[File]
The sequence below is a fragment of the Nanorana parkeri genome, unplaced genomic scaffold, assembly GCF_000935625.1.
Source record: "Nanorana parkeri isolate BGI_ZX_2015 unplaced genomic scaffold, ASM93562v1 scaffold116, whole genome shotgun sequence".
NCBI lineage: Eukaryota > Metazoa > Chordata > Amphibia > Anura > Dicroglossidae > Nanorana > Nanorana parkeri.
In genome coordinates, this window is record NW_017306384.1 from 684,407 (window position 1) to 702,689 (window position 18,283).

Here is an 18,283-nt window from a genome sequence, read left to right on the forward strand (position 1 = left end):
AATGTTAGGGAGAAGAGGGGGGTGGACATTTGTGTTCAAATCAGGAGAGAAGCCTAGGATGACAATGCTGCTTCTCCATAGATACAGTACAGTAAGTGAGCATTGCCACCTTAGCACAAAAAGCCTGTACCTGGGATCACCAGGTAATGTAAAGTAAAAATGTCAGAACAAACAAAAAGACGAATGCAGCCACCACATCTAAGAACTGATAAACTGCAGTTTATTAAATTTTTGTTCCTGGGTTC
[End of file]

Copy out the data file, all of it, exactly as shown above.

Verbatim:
The sequence below is a fragment of the Nanorana parkeri genome, unplaced genomic scaffold, assembly GCF_000935625.1.
Source record: "Nanorana parkeri isolate BGI_ZX_2015 unplaced genomic scaffold, ASM93562v1 scaffold116, whole genome shotgun sequence".
NCBI lineage: Eukaryota > Metazoa > Chordata > Amphibia > Anura > Dicroglossidae > Nanorana > Nanorana parkeri.
In genome coordinates, this window is record NW_017306384.1 from 684,407 (window position 1) to 702,689 (window position 18,283).

Here is an 18,283-nt window from a genome sequence, read left to right on the forward strand (position 1 = left end):
AATGTTAGGGAGAAGAGGGGGGTGGACATTTGTGTTCAAATCAGGAGAGAAGCCTAGGATGACAATGCTGCTTCTCCATAGATACAGTACAGTAAGTGAGCATTGCCACCTTAGCACAAAAAGCCTGTACCTGGGATCACCAGGTAATGTAAAGTAAAAATGTCAGAACAAACAAAAAGACGAATGCAGCCACCACATCTAAGAACTGATAAACTGCAGTTTATTAAATTTTTGTTCCTGGGTTC